Just 20 miles further and we’re in West Virginia. We come to the Greenbrier River and, soon after, cross the New River. Not only a different state, but a different watershed. All this water now flows not east into the Atlantic, as the James does, but west into the Ohio, from there into the Mississippi, then down through the Midwest to Louisiana and the Gulf of Mexico. More than anything, for river people, this knowledge mentally puts us in a different place altogether, like being in a foreign land. We’re not in Kansas anymore (well, not yet). This is someone else’s water.
I’ve kayaked the New River, and Emily has taken rafting trips on it. It’s a wild river, cutting a beautiful steep gorge all the way through the Alleghenies. Oddly mis-named, th New River is not new at all. Rather, it’s one of the oldest rivers in the world, maybe second only to the Nile. Odd in other ways, it flows northward from the valleys of Virginia up into the mountains, instead of out of them. How is this, you say? The river is older than the mountains, which themselves are some of the oldest on earth. The river steadily, relentlessly, carved its way down through the rock as the mountains heaved themselves up out of the continent, over a billion years ago, wearing through them as fast as they rose.
Beyond Beckley we enter coal country. Soon we see thick coal seams exposed in the cliff faces cut by the highway. Water drains out of cracks in the stratified rock and freezes into dirty cascades.
West Virginia is a bit of a feudal state. Owned by energy corporations, government officials are paid to serve as courtiers, bishops and knights, and the people, willing or not, are left as expendable pawns. Coal here is king, and the king makes the rules. We pass whole mountaintops blown off to get to the coal, the waste and rubble is bulldozed into river valleys. Most of this is carefully hidden from the highway, but it’s shocking to see when you do. Whether you support it or not, there’s no denying the massive impact it has on the landscape. Terri is following our progress on the satellite map, and texts us that it looks like we’re passing through a bombing range.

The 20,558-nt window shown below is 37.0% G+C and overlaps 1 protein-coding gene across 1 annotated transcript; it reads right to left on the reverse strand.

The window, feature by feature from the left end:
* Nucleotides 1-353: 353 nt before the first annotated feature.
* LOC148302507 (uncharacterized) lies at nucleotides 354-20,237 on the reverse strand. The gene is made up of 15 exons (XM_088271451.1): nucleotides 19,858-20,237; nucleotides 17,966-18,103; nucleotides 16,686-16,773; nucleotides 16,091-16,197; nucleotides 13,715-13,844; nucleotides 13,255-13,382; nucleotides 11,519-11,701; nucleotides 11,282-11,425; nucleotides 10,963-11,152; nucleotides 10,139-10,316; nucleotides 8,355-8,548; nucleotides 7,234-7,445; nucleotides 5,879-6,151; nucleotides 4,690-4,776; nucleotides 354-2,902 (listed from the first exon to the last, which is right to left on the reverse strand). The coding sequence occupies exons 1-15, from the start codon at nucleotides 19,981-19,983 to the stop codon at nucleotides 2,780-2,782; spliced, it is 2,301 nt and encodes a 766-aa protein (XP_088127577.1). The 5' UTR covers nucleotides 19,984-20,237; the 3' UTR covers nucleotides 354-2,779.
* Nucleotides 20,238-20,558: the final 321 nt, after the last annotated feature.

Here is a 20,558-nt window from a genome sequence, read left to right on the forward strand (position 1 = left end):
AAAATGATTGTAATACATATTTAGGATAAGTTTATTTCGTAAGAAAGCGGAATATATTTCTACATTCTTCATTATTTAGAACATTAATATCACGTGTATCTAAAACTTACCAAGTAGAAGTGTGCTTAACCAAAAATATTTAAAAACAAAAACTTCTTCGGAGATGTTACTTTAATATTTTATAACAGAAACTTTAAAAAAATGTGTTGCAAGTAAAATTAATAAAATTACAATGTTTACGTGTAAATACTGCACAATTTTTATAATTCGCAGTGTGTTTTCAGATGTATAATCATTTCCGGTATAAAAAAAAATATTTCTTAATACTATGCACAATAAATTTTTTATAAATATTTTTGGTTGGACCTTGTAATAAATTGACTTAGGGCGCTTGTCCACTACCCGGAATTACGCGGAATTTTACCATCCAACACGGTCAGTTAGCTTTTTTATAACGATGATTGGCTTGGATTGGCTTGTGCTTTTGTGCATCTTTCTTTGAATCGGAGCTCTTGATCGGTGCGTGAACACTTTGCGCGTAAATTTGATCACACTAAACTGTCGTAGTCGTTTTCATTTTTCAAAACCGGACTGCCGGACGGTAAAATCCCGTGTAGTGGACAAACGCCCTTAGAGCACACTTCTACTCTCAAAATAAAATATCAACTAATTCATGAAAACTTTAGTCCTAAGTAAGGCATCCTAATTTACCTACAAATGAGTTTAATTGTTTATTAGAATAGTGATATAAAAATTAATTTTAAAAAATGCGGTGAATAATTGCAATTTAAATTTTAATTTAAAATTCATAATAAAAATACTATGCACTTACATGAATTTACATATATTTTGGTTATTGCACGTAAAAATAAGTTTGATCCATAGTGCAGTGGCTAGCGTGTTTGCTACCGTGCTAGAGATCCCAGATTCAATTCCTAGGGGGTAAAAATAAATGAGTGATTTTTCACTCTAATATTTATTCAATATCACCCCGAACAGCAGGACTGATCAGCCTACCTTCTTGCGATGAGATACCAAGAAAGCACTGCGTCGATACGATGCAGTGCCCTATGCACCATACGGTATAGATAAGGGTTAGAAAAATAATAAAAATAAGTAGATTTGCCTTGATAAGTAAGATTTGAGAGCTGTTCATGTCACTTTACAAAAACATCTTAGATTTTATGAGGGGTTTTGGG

At Chelyan we hit the New River again and turn to run downstream. Here renamed the Kanawha, it’s now an industrial river, dammed and locked. The banks on both sides are crowded with coal processing plants, railroads. Open coal heaps are spiked with conveyors and cranes filling barges that ply the Ohio River system. We pass through Charleston, the capitol (population 51,000), get a glimpse of the state of Ohio across that eponymous river, and over the Big Sandy into Kentucky.
Later we learn that, a day behind us, a coal cleaning operation spills over 7000 gallons of a toxic chemical into the river, contaminating the water supply for over 300,000 people across nine counties. The name of the company responsible is “Freedom Industries.”
This gallery includes some of the previous images in context: